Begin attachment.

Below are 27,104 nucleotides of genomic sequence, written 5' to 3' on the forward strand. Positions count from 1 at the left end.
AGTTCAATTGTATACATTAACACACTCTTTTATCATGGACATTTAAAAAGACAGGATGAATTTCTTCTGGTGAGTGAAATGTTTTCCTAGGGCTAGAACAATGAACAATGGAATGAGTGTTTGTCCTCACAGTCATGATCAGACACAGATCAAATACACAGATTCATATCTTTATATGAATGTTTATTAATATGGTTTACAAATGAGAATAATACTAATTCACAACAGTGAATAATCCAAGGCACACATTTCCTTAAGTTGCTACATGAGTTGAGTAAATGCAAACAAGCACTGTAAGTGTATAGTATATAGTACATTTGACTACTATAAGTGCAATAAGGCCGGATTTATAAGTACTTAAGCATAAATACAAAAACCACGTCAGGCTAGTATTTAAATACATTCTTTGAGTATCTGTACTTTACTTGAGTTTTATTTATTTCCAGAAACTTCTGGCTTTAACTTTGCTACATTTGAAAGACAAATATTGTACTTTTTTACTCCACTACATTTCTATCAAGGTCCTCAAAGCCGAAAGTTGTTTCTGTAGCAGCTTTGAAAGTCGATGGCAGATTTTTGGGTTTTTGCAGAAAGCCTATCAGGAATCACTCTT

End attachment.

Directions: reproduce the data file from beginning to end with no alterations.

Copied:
Below are 27,104 nucleotides of genomic sequence, written 5' to 3' on the forward strand. Positions count from 1 at the left end.
AGTTCAATTGTATACATTAACACACTCTTTTATCATGGACATTTAAAAAGACAGGATGAATTTCTTCTGGTGAGTGAAATGTTTTCCTAGGGCTAGAACAATGAACAATGGAATGAGTGTTTGTCCTCACAGTCATGATCAGACACAGATCAAATACACAGATTCATATCTTTATATGAATGTTTATTAATATGGTTTACAAATGAGAATAATACTAATTCACAACAGTGAATAATCCAAGGCACACATTTCCTTAAGTTGCTACATGAGTTGAGTAAATGCAAACAAGCACTGTAAGTGTATAGTATATAGTACATTTGACTACTATAAGTGCAATAAGGCCGGATTTATAAGTACTTAAGCATAAATACAAAAACCACGTCAGGCTAGTATTTAAATACATTCTTTGAGTATCTGTACTTTACTTGAGTTTTATTTATTTCCAGAAACTTCTGGCTTTAACTTTGCTACATTTGAAAGACAAATATTGTACTTTTTTACTCCACTACATTTCTATCAAGGTCCTCAAAGCCGAAAGTTGTTTCTGTAGCAGCTTTGAAAGTCGATGGCAGATTTTTGGGTTTTTGCAGAAAGCCTATCAGGAATCACTCTT